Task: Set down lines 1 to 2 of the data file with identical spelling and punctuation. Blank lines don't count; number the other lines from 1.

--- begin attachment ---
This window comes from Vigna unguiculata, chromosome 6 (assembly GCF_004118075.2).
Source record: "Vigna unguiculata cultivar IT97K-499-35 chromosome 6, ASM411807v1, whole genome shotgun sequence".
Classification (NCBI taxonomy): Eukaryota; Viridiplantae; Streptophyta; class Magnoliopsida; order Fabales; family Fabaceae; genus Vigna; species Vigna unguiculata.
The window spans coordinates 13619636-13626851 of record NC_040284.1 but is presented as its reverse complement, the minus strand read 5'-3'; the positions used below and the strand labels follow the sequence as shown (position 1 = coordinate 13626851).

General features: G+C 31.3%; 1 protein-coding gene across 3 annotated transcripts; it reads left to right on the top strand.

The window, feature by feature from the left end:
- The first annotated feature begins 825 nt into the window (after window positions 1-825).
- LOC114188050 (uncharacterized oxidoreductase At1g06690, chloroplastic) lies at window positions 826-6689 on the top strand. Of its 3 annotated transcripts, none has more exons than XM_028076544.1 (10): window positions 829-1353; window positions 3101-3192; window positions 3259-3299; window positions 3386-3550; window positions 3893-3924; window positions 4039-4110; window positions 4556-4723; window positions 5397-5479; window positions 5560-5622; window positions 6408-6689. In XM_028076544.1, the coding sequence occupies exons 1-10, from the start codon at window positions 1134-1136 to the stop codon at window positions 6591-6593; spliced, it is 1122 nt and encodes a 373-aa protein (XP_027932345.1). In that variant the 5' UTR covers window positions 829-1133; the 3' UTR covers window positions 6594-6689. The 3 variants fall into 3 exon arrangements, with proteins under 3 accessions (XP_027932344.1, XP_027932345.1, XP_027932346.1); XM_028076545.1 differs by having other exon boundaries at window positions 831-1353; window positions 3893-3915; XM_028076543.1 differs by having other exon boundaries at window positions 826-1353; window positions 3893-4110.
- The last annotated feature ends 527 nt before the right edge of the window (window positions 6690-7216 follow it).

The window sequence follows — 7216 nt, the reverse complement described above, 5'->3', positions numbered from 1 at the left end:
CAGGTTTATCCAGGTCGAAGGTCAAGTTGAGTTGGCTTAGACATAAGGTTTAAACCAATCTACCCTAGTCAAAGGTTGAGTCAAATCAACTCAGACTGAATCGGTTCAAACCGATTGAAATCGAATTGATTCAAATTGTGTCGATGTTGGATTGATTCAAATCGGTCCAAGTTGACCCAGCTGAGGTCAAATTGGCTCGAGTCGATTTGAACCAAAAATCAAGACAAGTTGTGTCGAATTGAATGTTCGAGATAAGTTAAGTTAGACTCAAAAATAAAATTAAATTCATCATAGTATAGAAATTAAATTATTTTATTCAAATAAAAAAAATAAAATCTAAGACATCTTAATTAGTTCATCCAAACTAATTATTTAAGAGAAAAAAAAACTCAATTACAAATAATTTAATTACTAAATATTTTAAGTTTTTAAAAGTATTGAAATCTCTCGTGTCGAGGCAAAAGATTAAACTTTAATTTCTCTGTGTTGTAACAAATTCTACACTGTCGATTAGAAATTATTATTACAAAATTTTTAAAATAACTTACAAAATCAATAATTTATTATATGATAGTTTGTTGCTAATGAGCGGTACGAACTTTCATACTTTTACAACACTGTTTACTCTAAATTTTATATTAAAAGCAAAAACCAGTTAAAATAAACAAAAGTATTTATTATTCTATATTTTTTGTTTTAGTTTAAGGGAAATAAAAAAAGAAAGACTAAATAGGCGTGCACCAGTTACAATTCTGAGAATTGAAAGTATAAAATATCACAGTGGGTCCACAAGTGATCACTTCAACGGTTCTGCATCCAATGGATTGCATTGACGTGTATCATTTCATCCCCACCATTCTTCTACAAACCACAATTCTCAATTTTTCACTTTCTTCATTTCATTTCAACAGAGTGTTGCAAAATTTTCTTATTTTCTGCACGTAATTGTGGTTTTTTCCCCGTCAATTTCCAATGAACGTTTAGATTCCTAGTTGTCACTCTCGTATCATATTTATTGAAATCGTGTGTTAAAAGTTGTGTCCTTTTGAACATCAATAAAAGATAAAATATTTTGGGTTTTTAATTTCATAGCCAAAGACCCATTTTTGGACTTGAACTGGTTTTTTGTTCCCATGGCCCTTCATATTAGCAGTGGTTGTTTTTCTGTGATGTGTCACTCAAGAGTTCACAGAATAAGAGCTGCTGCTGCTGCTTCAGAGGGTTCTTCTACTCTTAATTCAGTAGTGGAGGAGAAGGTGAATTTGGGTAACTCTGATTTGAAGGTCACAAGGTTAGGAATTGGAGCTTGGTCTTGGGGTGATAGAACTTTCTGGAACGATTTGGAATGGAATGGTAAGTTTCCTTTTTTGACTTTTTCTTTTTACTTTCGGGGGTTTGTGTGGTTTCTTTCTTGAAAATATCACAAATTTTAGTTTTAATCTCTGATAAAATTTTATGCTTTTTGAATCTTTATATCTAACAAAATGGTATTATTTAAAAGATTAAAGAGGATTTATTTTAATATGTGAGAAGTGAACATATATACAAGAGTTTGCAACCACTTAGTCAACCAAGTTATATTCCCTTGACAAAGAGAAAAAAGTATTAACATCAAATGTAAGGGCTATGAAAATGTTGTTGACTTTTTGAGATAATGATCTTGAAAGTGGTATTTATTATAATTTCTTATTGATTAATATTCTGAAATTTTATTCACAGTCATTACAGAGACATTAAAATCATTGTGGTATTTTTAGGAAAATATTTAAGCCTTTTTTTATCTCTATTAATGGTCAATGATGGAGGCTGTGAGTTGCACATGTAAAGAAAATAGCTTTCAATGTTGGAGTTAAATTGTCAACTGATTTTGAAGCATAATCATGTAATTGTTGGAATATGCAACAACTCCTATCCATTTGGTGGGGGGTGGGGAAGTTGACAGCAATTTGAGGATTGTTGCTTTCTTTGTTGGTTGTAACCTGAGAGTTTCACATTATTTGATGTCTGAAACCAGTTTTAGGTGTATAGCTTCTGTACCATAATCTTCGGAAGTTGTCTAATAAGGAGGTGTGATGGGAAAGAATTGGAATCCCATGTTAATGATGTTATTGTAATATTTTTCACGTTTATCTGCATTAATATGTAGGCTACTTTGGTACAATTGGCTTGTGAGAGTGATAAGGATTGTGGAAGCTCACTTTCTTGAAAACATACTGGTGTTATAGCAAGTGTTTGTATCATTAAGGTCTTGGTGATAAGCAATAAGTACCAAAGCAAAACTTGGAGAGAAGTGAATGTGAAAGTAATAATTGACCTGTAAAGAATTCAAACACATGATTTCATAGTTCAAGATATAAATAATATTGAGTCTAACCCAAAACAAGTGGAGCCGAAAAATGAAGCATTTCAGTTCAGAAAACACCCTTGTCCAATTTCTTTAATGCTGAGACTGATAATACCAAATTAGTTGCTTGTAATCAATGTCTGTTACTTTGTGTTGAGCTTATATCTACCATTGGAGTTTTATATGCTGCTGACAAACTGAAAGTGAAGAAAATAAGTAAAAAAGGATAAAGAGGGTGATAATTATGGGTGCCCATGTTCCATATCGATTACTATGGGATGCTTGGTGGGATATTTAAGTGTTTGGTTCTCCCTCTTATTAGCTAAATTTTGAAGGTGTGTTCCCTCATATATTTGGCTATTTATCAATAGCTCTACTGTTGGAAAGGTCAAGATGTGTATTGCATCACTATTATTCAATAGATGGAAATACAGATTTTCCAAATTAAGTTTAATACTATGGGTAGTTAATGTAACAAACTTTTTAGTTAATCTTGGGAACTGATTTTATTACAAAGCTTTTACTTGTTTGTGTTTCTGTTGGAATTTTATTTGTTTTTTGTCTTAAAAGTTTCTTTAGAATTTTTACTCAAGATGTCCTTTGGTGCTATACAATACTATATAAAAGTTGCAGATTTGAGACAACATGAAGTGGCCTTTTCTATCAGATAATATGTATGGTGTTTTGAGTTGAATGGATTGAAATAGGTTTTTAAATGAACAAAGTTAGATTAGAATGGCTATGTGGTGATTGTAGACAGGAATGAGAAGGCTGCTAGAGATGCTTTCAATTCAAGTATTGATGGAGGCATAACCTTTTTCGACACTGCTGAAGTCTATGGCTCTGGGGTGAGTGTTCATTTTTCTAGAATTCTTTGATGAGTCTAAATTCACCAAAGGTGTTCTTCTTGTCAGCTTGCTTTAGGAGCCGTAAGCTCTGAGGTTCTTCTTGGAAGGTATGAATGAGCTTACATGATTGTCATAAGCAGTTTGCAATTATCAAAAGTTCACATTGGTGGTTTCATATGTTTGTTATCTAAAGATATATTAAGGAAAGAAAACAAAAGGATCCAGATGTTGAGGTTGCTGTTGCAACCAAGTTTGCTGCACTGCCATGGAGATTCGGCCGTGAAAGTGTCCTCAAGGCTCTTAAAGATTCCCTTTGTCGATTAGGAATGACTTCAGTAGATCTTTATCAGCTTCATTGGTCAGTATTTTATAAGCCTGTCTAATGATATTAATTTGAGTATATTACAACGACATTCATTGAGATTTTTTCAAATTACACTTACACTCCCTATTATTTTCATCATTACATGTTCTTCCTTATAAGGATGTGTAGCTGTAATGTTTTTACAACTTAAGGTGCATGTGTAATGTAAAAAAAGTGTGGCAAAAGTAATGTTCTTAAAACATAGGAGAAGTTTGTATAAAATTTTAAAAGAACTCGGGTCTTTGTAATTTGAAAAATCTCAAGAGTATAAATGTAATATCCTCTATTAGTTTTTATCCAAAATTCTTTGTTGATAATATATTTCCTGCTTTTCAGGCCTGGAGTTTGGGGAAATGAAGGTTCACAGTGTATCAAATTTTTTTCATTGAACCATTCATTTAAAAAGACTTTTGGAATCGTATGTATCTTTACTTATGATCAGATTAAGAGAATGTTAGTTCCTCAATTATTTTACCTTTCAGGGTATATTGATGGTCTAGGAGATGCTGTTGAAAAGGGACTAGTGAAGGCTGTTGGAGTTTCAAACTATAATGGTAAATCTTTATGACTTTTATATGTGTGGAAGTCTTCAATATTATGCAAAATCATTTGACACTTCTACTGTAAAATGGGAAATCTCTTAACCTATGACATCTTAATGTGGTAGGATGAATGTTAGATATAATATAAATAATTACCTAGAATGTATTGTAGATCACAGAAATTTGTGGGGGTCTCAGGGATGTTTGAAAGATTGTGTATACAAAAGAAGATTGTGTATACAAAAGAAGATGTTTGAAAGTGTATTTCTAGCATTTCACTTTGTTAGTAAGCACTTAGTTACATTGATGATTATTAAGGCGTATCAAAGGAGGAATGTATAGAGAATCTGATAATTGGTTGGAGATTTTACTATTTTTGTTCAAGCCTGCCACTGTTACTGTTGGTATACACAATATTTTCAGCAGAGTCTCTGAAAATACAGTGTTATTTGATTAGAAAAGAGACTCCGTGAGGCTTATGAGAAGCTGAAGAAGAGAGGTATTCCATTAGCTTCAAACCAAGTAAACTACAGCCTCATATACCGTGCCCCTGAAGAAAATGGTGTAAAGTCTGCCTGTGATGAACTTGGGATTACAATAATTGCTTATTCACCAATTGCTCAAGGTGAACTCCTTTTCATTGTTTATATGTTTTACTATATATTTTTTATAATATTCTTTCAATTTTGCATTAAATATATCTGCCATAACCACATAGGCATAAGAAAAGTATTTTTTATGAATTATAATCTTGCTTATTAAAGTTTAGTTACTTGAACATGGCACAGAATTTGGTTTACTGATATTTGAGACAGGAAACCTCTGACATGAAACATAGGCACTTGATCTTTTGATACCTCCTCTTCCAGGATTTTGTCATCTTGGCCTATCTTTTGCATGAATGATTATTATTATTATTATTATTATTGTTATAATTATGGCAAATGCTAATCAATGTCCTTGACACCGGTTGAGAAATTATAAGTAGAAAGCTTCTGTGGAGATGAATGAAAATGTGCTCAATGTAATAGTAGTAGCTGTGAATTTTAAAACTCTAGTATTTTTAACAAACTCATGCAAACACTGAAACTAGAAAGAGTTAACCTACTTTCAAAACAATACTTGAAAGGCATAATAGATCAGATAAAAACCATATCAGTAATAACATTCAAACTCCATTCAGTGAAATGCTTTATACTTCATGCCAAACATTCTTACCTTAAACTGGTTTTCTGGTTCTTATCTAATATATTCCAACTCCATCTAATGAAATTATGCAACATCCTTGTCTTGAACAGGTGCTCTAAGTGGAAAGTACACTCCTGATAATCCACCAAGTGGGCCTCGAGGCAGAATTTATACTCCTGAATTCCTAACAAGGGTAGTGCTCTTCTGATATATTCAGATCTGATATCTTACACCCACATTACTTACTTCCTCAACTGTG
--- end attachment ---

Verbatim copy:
This window comes from Vigna unguiculata, chromosome 6 (assembly GCF_004118075.2).
Source record: "Vigna unguiculata cultivar IT97K-499-35 chromosome 6, ASM411807v1, whole genome shotgun sequence".